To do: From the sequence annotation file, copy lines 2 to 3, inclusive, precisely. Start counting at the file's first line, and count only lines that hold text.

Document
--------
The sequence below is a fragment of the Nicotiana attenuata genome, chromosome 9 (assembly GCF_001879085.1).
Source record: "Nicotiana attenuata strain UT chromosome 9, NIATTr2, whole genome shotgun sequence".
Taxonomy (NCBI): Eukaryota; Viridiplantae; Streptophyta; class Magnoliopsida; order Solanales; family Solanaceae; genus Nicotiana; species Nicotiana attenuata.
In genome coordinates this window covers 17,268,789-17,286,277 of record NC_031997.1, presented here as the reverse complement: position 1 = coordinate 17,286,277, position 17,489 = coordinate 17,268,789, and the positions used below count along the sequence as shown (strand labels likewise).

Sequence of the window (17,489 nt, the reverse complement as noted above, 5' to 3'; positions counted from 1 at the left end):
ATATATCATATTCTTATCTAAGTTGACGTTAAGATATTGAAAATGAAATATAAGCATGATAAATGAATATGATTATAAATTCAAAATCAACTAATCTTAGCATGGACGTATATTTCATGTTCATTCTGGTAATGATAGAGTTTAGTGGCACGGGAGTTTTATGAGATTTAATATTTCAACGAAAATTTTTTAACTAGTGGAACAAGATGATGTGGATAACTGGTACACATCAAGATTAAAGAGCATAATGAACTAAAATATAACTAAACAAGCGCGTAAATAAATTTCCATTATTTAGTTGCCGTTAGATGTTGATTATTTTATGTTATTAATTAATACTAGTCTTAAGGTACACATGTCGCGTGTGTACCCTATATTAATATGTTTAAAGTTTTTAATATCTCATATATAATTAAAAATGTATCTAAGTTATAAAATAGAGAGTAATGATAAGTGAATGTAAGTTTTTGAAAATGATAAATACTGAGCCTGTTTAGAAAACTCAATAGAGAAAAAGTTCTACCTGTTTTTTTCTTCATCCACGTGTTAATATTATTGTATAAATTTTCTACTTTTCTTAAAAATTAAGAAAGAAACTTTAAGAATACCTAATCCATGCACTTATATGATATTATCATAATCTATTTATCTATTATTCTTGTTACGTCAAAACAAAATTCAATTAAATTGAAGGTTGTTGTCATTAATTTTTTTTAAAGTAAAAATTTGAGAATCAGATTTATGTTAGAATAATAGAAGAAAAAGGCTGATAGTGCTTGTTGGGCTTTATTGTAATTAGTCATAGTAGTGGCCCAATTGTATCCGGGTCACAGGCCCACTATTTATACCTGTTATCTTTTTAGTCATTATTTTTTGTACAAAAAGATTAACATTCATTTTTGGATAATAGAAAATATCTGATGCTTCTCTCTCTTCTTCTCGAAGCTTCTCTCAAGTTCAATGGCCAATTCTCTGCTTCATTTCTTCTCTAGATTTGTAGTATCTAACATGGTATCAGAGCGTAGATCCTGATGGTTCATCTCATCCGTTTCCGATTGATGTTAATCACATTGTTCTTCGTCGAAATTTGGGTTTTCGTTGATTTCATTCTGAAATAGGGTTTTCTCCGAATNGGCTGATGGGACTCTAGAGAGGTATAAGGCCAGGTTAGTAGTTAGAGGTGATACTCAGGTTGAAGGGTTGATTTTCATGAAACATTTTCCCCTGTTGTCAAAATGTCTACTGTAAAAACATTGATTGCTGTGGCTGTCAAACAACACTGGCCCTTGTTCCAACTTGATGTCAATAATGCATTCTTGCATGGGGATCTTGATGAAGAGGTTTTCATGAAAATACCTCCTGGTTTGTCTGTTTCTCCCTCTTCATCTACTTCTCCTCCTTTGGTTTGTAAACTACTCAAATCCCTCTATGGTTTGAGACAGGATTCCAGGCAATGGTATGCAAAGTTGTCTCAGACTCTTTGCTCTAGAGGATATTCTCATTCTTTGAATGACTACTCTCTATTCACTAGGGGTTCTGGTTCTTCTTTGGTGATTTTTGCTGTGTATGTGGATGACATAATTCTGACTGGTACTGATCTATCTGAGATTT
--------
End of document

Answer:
Source record: "Nicotiana attenuata strain UT chromosome 9, NIATTr2, whole genome shotgun sequence".
Taxonomy (NCBI): Eukaryota; Viridiplantae; Streptophyta; class Magnoliopsida; order Solanales; family Solanaceae; genus Nicotiana; species Nicotiana attenuata.